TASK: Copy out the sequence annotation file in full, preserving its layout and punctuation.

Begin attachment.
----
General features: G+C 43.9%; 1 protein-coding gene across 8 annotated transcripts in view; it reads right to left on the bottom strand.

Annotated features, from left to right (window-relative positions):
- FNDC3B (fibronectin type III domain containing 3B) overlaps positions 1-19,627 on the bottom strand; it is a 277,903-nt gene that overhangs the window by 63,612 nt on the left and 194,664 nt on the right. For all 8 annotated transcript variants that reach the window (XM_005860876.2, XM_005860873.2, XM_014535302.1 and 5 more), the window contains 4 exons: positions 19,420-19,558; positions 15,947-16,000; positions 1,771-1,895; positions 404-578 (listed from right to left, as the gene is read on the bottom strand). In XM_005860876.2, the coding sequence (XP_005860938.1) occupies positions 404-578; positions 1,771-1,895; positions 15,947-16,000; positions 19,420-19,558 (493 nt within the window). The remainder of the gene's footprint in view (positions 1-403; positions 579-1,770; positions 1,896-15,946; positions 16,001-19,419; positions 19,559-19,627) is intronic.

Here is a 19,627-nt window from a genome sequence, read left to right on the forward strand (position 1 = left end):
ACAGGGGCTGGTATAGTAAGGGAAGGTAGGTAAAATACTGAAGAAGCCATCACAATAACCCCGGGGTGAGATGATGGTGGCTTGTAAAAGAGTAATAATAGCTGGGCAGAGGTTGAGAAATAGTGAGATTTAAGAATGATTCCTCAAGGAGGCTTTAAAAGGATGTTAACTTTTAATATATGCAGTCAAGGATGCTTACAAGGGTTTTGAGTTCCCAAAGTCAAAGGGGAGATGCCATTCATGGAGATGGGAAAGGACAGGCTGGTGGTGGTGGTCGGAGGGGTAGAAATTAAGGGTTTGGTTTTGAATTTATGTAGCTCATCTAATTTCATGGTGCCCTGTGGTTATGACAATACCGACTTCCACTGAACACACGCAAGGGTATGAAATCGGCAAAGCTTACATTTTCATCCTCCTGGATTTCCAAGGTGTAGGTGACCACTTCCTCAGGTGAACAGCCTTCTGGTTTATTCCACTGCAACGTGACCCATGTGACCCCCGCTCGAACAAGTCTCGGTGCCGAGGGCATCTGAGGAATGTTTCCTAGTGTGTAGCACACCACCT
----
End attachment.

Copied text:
General features: G+C 43.9%; 1 protein-coding gene across 8 annotated transcripts in view; it reads right to left on the bottom strand.

Annotated features, from left to right (window-relative positions):
- FNDC3B (fibronectin type III domain containing 3B) overlaps positions 1-19,627 on the bottom strand; it is a 277,903-nt gene that overhangs the window by 63,612 nt on the left and 194,664 nt on the right. For all 8 annotated transcript variants that reach the window (XM_005860876.2, XM_005860873.2, XM_014535302.1 and 5 more), the window contains 4 exons: positions 19,420-19,558; positions 15,947-16,000; positions 1,771-1,895; positions 404-578 (listed from right to left, as the gene is read on the bottom strand). In XM_005860876.2, the coding sequence (XP_005860938.1) occupies positions 404-578; positions 1,771-1,895; positions 15,947-16,000; positions 19,420-19,558 (493 nt within the window). The remainder of the gene's footprint in view (positions 1-403; positions 579-1,770; positions 1,896-15,946; positions 16,001-19,419; positions 19,559-19,627) is intronic.

Here is a 19,627-nt window from a genome sequence, read left to right on the forward strand (position 1 = left end):
ACAGGGGCTGGTATAGTAAGGGAAGGTAGGTAAAATACTGAAGAAGCCATCACAATAACCCCGGGGTGAGATGATGGTGGCTTGTAAAAGAGTAATAATAGCTGGGCAGAGGTTGAGAAATAGTGAGATTTAAGAATGATTCCTCAAGGAGGCTTTAAAAGGATGTTAACTTTTAATATATGCAGTCAAGGATGCTTACAAGGGTTTTGAGTTCCCAAAGTCAAAGGGGAGATGCCATTCATGGAGATGGGAAAGGACAGGCTGGTGGTGGTGGTCGGAGGGGTAGAAATTAAGGGTTTGGTTTTGAATTTATGTAGCTCATCTAATTTCATGGTGCCCTGTGGTTATGACAATACCGACTTCCACTGAACACACGCAAGGGTATGAAATCGGCAAAGCTTACATTTTCATCCTCCTGGATTTCCAAGGTGTAGGTGACCACTTCCTCAGGTGAACAGCCTTCTGGTTTATTCCACTGCAACGTGACCCATGTGACCCCCGCTCGAACAAGTCTCGGTGCCGAGGGCATCTGAGGAATGTTTCCTAGTGTGTAGCACACCACCT